Breaking Covenant by Withholding Tithes
6 “I the Lord do not change. So you, the descendants of Jacob, are not destroyed.
INTRO: A couple of years ago Marilyn and I along with my brother Steve and his wife went to the sausage supper that’s held the 1st Sunday of every Feb. at Zion Lutheran Church in Staunton, the church Steve and I grew up in. While we were there we got to see the inside of the parsonage where we were raised, thanks to the gracious hospitality of the pastor there. And we also got to see the inside of the church where a whole boatload of memories came flooding back to me as we made our way down into the dark dingy basement where my dad spent every Sat. afternoon studying his sermon for the next day. We went upstairs in the balcony where my good buddy Bob Lingner and I sat together in the front row every Sunday, not always behaving ourselves the way we should have. We even went all the way up to the bell tower where Steve rang the bells when he was in high school and I took over after he went off to college.
But one of the most vivid memories that came back to me that evening had to do with my mom…I share that story with you as just a small indication that times have changed since then. That church now has AC so those windows don’t have to be left open on Sat. night anymore during the summertime. But there are lots of other changes that are taking place in churches across our land these days. Sometime ago I came across an article entitled “Twenty Relics of Church Past.” It was written in response to a question that a pastor asked of other pastors on social media and that question was: “What did you have or do in your church 10 years ago that you don’t have or do today?” Here are just a few of the answers he received:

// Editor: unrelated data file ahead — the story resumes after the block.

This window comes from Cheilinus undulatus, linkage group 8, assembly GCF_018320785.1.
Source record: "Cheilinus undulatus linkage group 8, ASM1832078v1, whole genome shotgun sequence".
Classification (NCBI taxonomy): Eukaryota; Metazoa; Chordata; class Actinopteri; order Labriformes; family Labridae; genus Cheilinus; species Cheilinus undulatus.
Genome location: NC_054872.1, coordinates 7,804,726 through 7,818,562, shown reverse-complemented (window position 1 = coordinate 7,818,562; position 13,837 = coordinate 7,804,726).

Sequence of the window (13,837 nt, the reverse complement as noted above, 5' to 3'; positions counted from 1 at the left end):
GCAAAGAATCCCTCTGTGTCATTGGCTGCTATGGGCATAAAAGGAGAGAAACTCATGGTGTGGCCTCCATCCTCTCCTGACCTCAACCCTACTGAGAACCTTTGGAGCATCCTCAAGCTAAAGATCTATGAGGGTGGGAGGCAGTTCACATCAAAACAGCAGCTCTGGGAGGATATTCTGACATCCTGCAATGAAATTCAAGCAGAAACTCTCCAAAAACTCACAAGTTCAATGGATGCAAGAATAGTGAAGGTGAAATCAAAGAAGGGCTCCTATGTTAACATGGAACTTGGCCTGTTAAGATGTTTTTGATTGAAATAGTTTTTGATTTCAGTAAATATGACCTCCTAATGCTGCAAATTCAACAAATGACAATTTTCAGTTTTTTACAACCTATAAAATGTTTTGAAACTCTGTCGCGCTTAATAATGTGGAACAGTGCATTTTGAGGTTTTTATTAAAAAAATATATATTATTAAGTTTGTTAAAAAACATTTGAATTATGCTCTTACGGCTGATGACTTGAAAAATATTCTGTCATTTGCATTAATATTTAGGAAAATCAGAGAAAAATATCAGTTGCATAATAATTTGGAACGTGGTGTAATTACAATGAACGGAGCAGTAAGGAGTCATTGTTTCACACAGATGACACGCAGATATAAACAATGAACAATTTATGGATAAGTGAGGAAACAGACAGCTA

- The stand and greet time at the beginning of the service has fallen out of favor.
- Robes or at the very least a suit and tie for the pastor are now considered relics of the past, not so much in the Lutheran church, but in non-denominational churches where casual dress is now the norm for pastors.
- The organ in many churches has been replaced by praise bands. The same thing holds true for choirs as they have been replaced by praise teams.
- Hymnals have been replaced with words projected on one or more screens up front.
- Printed newsletters have gone digital.
- Background checks have become necessary – most churches do fairly extensive background checks before they allow someone to work in the children’s ministry or the school.
So times are changing. Other articles I’ve read this year reveal that the fastest growing religion in the world today is no longer Christianity but Islam. In fact, between 2015 and 2060, the number of Muslims in our world is expected to grow by 70% while the number of Christians is projected to grow by only 34%. And right here in our own country one of the fastest growing groups are what we call the “nones” who self-identify as atheists, agnostics, or people who have no church affiliation at all and who want to keep it that way.